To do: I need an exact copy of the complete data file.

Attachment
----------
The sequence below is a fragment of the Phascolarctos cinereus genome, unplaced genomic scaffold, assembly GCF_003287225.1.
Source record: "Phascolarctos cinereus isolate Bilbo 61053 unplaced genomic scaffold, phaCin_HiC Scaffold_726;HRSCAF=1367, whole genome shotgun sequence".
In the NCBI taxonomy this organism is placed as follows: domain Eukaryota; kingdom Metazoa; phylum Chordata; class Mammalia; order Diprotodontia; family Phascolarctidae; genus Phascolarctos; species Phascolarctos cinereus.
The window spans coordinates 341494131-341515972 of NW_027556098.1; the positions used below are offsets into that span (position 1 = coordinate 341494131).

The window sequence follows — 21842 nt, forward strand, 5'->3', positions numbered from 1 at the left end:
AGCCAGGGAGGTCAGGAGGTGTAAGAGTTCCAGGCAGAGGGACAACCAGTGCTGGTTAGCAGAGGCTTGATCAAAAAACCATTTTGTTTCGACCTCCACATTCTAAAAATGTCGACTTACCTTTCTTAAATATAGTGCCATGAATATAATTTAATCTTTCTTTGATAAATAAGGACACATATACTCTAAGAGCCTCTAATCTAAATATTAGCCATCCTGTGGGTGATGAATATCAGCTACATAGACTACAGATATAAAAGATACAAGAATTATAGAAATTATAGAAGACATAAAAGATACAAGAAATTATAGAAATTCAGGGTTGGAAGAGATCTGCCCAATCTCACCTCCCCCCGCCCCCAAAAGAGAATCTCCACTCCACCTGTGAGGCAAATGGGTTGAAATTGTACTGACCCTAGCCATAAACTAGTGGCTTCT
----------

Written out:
The sequence below is a fragment of the Phascolarctos cinereus genome, unplaced genomic scaffold, assembly GCF_003287225.1.
Source record: "Phascolarctos cinereus isolate Bilbo 61053 unplaced genomic scaffold, phaCin_HiC Scaffold_726;HRSCAF=1367, whole genome shotgun sequence".
In the NCBI taxonomy this organism is placed as follows: domain Eukaryota; kingdom Metazoa; phylum Chordata; class Mammalia; order Diprotodontia; family Phascolarctidae; genus Phascolarctos; species Phascolarctos cinereus.
The window spans coordinates 341494131-341515972 of NW_027556098.1; the positions used below are offsets into that span (position 1 = coordinate 341494131).

The window sequence follows — 21842 nt, forward strand, 5'->3', positions numbered from 1 at the left end:
AGCCAGGGAGGTCAGGAGGTGTAAGAGTTCCAGGCAGAGGGACAACCAGTGCTGGTTAGCAGAGGCTTGATCAAAAAACCATTTTGTTTCGACCTCCACATTCTAAAAATGTCGACTTACCTTTCTTAAATATAGTGCCATGAATATAATTTAATCTTTCTTTGATAAATAAGGACACATATACTCTAAGAGCCTCTAATCTAAATATTAGCCATCCTGTGGGTGATGAATATCAGCTACATAGACTACAGATATAAAAGATACAAGAATTATAGAAATTATAGAAGACATAAAAGATACAAGAAATTATAGAAATTCAGGGTTGGAAGAGATCTGCCCAATCTCACCTCCCCCCGCCCCCAAAAGAGAATCTCCACTCCACCTGTGAGGCAAATGGGTTGAAATTGTACTGACCCTAGCCATAAACTAGTGGCTTCT